There was cheering, applause, even a monologue from Macbeth — “Out, out, brief candle! Life’s but a walking shadow, a poor player, That struts and frets his hour upon the stage, And then is heard no more” — when San Juan Capistrano chose a developer’s vision for a prime downtown parcel in 2017.
“Frontier Real Estate Investments is committed to preserving and enhancing the arts community in San Juan Capistrano by developing a dynamic Performing Arts venue in the Downtown District for artists and patrons to enjoy,” says a presentation to city officials some five years ago.
The first-class facility — on the property where the Camino Real Playhouse and a parking lot stand — would provide “robust performing and fine arts programming” amid fine full-service restaurants, retail shops that complement the arts, creative office space and parking.
The first blush of vision is one thing. Reality is another.
Exclusive negotiations over the property began. There were meetings. Feedback. Changes. The two-story underground parking structure originally envisioned was a problem: There were water table issues. Some folks said they wouldn’t feel safe there at night. The logistics of squeezing a 200-plus-seat theater onto the site proved challenging.
When the city finally approved the sale of the property in November, concept art for the project looked quite different. It had 27,000 square feet of office and business space; a four-story above-ground parking structure; and no performing arts center.
“That went out the window,” said Mark Nielsen, a former city councilmember who was critical from the start. “We ultimately end up with what I had anticipated — a multi-use retail center with parking, and no inclusion of anything related to a performing arts venue.”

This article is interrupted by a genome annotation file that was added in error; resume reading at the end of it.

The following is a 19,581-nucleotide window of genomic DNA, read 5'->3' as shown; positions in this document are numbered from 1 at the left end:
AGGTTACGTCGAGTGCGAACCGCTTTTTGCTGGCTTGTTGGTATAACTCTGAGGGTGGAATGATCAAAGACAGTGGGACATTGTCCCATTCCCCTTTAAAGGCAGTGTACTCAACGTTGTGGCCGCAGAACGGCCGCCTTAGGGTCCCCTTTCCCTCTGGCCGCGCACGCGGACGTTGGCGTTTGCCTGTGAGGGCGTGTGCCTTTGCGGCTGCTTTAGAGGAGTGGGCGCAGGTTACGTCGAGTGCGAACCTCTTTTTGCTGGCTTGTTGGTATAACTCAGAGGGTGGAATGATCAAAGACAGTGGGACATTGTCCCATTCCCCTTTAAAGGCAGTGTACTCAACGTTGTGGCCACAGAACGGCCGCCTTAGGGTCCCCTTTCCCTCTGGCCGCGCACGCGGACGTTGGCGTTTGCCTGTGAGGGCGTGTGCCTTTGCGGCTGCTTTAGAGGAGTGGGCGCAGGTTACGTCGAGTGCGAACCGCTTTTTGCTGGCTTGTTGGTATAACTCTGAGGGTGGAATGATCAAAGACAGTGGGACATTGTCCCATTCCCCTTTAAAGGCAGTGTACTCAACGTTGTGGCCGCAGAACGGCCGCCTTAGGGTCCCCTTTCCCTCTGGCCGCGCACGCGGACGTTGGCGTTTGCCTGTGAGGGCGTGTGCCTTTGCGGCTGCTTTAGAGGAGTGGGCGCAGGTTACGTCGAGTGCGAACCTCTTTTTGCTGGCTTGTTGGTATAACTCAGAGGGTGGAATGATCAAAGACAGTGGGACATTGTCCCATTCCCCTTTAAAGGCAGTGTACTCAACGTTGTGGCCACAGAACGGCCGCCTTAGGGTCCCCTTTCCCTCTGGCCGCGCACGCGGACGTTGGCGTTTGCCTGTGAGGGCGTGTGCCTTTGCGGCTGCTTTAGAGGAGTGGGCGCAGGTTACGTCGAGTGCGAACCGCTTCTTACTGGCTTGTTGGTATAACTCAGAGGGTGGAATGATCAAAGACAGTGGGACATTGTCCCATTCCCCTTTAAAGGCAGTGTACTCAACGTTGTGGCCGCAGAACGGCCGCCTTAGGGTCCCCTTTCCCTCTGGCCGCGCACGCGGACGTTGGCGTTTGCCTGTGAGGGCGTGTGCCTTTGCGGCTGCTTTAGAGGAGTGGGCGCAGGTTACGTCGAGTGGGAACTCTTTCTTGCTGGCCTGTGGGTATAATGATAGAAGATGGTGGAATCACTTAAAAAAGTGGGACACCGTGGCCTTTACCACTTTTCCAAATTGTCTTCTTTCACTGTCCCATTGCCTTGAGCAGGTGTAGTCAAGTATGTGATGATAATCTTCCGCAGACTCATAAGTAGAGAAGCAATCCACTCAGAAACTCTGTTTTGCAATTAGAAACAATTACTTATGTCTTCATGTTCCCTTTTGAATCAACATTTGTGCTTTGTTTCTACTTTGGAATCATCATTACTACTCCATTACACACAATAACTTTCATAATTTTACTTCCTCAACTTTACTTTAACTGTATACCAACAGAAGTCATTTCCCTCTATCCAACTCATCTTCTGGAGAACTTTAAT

But here we invoke the score of “Hamilton”: Just you wait, says developer Dan Almquist.
“I subscribe to the cowboy ethic. I’m a man of my word,” Almquist said. “I live in this town and it means a great deal to me personally. I’ve put a tremendous amount of work into this project, and it’s important to me to follow through.”
Architectural and civil engineering drawings are complete for an even grander space than originally envisioned: A 375-seat performing arts center with a 125-seat black box that would “further elevate the downtown” and host concerts, dance, theater et al.
On July 11, the new non-profit San Juan Capistrano Performing Arts Center received tax-exempt status from the Internal Revenue Service, allowing donors to deduct contributions on their tax returns.
An ambitious capital campaign to raise some $40 million to build it will launch soon, and discussions are underway with the city over where, exactly, to put it.
It’ll be downtown, perhaps on some underutilized city land. The nonprofit has been working with the architects who designed Chapman University’s Musco Center for the Arts, and Almquist expects to have a formal proposal to the city in coming months.
“It’s a unique situation,” he said. “We own multiple properties in the downtown, and we’re looking at it more holistically rather than trying to jam it all on one site. It’s admittedly a little ambitious, but awesome.”
A 375-seat performing arts center could fill a unique niche in Orange County’s cultural landscape, he said. Costa Mesa’s Segerstrom Hall, which hosts high-profile touring shows, seats eight times more people, at 3,000. Professional theaters like South Coast Repertory and the Laguna Playhouse generally don’t host traveling performances such as concerts.